If the glassware stays cool, then you can safely put it in the micro. 

What Happens If You Microwave Glass That Isn’t Microwave-Safe?

Do you really have to tinker with your microwave settings and put a glass of water in there just to ensure whether your unlabeled glass cookware is microwave-safe? 

Yes, because the effects of microwaving glass can be severe. 

Almost all glassware has air bubbles. The higher-quality the piece is, the fewer the air bubbles, but they’ll be there, nonetheless. 

Upon being microwaved, those air bubbles can expand. 

In short cooking increments, nothing might happen. If you run your microwave for several minutes at a clip though, the air bubbles can grow to such a degree that the glass shatters. 

This won’t cause an explosion in your microwave, per se, but your new glass baking tray will be broken right down the middle (or it will be in several pieces). 

Plus, the food in the tray will have leaked all over the place, leaving you with quite a mess to clean up!  

Can You Microwave Cold Glass?

For freshness, you put a meal in glass cookware in the refrigerator overnight. Now, it’s time to heat it up, so you make a beeline to your microwave.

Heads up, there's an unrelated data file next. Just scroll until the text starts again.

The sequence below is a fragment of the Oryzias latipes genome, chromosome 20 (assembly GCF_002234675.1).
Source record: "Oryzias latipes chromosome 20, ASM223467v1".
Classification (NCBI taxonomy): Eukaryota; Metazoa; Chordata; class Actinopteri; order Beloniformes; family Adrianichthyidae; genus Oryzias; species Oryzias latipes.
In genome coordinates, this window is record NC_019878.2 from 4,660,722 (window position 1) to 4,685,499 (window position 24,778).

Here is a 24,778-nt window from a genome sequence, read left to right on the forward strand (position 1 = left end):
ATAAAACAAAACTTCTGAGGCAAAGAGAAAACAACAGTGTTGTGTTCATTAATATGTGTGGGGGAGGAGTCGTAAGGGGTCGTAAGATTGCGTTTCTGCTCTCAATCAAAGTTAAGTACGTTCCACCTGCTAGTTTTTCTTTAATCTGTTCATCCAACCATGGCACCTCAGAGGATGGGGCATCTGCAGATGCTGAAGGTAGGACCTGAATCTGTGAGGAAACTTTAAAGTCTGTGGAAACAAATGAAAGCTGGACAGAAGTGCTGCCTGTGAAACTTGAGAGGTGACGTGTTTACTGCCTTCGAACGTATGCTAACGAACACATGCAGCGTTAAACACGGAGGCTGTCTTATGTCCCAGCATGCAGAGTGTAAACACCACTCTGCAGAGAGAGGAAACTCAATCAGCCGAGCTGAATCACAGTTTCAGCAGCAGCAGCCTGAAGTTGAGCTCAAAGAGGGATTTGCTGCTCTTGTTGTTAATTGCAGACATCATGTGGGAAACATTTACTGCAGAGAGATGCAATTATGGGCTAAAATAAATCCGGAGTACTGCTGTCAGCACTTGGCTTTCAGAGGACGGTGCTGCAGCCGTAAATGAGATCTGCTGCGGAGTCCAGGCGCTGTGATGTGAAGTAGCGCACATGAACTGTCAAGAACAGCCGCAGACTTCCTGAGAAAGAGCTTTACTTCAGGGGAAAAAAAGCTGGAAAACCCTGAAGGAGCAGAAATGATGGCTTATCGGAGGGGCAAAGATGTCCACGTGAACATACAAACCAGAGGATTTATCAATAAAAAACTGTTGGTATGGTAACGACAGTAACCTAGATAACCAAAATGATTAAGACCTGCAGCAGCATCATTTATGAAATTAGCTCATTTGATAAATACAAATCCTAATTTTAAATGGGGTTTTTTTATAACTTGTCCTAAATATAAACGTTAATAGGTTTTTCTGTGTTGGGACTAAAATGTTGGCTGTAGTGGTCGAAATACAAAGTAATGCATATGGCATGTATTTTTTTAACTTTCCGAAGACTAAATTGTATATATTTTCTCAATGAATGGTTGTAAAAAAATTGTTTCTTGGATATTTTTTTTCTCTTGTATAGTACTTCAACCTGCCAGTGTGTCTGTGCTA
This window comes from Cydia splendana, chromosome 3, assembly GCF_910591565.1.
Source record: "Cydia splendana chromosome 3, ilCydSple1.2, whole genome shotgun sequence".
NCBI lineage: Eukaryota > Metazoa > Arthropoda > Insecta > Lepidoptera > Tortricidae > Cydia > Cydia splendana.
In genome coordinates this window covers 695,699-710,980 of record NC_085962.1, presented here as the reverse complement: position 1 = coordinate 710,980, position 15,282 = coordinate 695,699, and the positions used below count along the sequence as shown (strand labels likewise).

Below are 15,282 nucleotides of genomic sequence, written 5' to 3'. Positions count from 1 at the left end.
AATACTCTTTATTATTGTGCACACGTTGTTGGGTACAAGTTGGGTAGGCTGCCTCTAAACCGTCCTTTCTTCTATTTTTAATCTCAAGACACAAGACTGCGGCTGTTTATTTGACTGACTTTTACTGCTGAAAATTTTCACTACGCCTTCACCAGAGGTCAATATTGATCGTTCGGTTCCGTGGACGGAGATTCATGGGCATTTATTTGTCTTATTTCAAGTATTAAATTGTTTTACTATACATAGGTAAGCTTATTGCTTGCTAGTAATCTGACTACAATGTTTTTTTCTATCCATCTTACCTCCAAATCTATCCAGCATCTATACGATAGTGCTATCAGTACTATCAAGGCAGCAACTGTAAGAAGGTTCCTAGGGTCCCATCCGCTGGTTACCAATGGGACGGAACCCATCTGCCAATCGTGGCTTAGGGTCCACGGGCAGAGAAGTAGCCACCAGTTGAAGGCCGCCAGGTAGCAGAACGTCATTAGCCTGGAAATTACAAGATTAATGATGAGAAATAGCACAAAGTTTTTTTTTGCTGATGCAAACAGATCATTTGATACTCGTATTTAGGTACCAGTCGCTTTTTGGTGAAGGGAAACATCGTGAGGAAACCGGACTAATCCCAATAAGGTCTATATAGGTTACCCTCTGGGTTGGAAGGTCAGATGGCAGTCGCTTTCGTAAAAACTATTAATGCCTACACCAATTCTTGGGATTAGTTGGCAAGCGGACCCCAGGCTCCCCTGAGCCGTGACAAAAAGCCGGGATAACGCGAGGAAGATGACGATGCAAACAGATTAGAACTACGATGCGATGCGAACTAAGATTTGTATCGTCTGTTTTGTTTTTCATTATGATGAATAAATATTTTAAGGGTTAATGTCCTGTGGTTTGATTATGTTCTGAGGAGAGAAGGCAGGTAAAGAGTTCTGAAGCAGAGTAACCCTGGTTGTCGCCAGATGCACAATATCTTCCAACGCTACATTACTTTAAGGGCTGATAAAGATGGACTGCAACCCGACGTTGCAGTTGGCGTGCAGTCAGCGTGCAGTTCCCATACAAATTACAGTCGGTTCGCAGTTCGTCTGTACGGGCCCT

Not so fast! Microwaving cold glass can be very dangerous, even if the glass is labeled as microwave-safe. 

Since glass conducts heat so effectively, the sudden transition from cold (or even ice-cold if your glassware was frozen) to hot is going to strain the glass. 

The result, as I’m sure you could guess, is cracked cookware. 

That’s the best-case scenario, by the way. In some instances, the glass cookware can even explode. This is especially likely to occur with synthetic glass. 

To spare your glasware, allow it to thaw to room temperature after coming out of the fridge or freezer. If you don’t see any fogging or condensation on the glass, then it should be fine to go into the microwave at that point. 

How Long Can You Put Glass in the Microwave? 

Your microwave has settings for a variety of food, everything from popcorn to potatoes. Yet glassware isn’t an appropriate choice for all your everyday microwaving. 

To maintain the condition your glassware, at most, microwave it for three minutes at a time. 

You can divide those 180 seconds however you want to, such as in 30-second bursts or 60-second intervals.  

If you need to microwave your food for longer than three minutes, I recommend using cookware other than glass. Now might also be a good time to turn on the oven if your food has a long cook time. 

Can You Microwave Glass Pyrex?

When it comes to glass cookware, Pyrex is one of the best-known brands. Pyrex was created in 1915. It’s made of borosilicate glass with a low rate of thermal expansion. 

Borosilicate glass can safely withstand temperatures up to 297 degrees Fahrenheit. Pyrex though is formulated for temps as high as 425 degrees.